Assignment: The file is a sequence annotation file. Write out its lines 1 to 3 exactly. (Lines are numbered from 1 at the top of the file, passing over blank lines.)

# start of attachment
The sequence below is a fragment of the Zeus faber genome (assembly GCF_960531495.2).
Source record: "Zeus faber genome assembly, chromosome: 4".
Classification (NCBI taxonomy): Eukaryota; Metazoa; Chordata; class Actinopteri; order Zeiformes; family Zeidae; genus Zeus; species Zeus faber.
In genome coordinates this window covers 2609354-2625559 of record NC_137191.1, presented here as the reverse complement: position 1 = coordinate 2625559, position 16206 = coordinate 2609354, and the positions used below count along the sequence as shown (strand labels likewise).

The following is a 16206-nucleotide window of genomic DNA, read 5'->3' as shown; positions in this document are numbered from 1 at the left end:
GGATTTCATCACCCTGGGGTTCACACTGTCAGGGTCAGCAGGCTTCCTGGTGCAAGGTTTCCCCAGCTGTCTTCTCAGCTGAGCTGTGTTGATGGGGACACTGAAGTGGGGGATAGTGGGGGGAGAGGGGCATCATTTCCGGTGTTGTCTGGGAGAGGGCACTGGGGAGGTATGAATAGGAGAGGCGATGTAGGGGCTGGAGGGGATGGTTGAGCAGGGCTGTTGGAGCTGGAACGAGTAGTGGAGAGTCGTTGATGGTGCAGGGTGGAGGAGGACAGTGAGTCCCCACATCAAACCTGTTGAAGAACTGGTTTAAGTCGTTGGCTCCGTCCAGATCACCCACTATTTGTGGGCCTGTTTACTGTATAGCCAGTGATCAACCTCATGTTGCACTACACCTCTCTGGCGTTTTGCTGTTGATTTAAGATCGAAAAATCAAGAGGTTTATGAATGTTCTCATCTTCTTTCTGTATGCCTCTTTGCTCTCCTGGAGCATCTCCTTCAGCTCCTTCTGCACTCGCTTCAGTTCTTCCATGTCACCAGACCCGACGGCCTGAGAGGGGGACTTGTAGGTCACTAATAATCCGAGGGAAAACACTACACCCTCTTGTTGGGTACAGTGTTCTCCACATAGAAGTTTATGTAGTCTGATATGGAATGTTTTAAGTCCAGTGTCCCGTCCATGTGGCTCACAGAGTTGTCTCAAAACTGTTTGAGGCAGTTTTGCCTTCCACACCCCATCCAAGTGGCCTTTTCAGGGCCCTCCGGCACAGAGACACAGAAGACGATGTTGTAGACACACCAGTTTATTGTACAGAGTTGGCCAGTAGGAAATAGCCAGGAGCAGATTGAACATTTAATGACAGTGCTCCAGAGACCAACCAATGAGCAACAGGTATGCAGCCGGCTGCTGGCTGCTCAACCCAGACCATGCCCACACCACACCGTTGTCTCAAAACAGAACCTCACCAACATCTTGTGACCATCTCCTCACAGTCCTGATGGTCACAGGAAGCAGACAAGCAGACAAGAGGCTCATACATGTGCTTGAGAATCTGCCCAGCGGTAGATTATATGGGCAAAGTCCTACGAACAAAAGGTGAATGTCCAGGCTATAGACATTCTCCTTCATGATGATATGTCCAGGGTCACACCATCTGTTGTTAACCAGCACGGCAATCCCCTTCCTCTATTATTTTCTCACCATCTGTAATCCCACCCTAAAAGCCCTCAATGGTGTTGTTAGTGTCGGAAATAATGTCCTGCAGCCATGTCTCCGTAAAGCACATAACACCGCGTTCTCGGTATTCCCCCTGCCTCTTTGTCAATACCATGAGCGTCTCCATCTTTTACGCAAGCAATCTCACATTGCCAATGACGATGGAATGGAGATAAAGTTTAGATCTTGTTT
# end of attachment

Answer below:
The sequence below is a fragment of the Zeus faber genome (assembly GCF_960531495.2).
Source record: "Zeus faber genome assembly, chromosome: 4".
Classification (NCBI taxonomy): Eukaryota; Metazoa; Chordata; class Actinopteri; order Zeiformes; family Zeidae; genus Zeus; species Zeus faber.